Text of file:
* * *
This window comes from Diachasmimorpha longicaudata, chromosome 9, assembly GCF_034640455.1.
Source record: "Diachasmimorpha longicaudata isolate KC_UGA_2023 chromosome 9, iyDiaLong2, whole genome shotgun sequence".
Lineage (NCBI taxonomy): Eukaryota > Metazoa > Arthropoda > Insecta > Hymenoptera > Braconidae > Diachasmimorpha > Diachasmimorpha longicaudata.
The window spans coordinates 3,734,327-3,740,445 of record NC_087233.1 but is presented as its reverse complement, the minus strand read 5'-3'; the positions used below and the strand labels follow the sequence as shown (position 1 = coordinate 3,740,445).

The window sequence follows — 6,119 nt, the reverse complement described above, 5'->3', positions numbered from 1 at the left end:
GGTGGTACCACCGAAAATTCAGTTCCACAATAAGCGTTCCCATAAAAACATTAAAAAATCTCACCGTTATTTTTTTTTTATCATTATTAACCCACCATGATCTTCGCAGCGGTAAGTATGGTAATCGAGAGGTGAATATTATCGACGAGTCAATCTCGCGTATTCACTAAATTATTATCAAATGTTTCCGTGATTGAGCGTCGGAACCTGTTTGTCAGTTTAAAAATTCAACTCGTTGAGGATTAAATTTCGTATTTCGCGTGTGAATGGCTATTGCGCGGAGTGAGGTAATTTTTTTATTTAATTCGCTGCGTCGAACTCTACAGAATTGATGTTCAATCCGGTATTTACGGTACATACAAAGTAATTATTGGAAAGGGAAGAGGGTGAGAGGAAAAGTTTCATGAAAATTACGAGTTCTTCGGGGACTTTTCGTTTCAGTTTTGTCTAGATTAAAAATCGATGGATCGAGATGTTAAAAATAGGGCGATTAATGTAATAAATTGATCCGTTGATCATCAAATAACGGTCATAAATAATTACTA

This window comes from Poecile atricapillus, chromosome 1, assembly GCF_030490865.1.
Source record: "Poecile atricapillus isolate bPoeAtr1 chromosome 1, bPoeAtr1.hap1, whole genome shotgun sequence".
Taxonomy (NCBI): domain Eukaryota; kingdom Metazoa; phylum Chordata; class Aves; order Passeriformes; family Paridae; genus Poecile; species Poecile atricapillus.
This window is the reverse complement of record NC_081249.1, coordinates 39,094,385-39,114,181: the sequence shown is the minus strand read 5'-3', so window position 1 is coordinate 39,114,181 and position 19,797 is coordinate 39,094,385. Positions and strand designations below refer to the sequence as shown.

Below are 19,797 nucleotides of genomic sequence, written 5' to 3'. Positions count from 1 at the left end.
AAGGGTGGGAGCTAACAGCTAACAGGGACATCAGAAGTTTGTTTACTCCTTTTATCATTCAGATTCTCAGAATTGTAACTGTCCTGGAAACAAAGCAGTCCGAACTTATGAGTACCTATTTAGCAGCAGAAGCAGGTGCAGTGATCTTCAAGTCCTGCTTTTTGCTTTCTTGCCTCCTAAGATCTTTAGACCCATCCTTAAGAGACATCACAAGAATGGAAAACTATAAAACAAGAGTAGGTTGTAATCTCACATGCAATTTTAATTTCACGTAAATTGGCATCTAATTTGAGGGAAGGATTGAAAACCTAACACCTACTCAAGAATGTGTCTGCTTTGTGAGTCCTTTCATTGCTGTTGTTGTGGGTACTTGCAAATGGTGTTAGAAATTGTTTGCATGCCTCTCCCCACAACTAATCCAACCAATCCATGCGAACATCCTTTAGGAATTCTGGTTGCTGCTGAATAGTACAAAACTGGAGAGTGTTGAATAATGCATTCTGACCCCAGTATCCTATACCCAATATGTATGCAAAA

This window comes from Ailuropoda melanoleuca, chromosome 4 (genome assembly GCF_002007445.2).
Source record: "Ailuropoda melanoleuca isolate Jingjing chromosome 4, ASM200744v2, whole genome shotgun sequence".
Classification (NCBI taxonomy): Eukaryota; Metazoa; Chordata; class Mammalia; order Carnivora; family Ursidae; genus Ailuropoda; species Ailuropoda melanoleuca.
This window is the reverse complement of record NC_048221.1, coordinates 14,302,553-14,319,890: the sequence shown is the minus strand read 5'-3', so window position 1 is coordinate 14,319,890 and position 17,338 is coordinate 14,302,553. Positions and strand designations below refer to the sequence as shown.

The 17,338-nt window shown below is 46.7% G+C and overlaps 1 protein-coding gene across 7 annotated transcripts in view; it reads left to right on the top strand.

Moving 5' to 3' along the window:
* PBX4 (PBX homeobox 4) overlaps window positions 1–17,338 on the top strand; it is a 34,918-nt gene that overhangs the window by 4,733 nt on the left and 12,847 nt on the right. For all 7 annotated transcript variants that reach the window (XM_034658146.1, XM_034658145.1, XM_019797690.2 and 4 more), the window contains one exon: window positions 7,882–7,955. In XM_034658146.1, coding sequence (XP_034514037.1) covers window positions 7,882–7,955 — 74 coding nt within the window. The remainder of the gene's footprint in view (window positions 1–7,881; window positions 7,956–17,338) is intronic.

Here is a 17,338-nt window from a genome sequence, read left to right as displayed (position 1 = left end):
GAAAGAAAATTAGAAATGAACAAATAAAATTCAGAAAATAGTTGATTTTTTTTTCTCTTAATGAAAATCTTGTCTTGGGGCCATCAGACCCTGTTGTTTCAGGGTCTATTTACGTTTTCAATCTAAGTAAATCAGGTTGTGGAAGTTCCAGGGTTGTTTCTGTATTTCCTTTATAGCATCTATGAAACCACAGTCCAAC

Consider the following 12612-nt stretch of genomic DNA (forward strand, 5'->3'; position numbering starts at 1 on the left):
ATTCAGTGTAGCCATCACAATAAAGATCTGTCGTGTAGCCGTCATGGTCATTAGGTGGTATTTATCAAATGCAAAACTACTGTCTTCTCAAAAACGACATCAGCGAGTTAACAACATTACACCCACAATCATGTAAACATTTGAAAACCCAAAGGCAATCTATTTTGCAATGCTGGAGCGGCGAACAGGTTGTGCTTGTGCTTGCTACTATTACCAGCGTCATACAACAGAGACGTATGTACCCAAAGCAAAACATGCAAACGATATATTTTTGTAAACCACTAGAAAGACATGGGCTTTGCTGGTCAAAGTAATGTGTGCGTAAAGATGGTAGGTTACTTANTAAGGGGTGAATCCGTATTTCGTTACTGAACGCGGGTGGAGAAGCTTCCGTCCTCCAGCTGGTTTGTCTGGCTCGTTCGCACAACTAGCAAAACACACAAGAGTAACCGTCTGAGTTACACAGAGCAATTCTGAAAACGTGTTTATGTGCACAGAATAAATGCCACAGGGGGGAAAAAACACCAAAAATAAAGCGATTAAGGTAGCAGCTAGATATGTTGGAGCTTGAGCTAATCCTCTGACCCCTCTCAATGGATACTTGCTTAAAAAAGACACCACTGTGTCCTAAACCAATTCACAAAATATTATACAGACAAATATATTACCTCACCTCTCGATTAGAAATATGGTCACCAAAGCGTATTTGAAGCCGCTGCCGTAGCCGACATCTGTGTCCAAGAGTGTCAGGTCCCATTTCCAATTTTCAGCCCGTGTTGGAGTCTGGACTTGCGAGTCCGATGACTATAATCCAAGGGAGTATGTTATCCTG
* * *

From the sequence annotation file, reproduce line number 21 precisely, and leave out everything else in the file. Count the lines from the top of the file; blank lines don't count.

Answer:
GAAAGAAAATTAGAAATGAACAAATAAAATTCAGAAAATAGTTGATTTTTTTTTCTCTTAATGAAAATCTTGTCTTGGGGCCATCAGACCCTGTTGTTTCAGGGTCTATTTACGTTTTCAATCTAAGTAAATCAGGTTGTGGAAGTTCCAGGGTTGTTTCTGTATTTCCTTTATAGCATCTATGAAACCACAGTCCAAC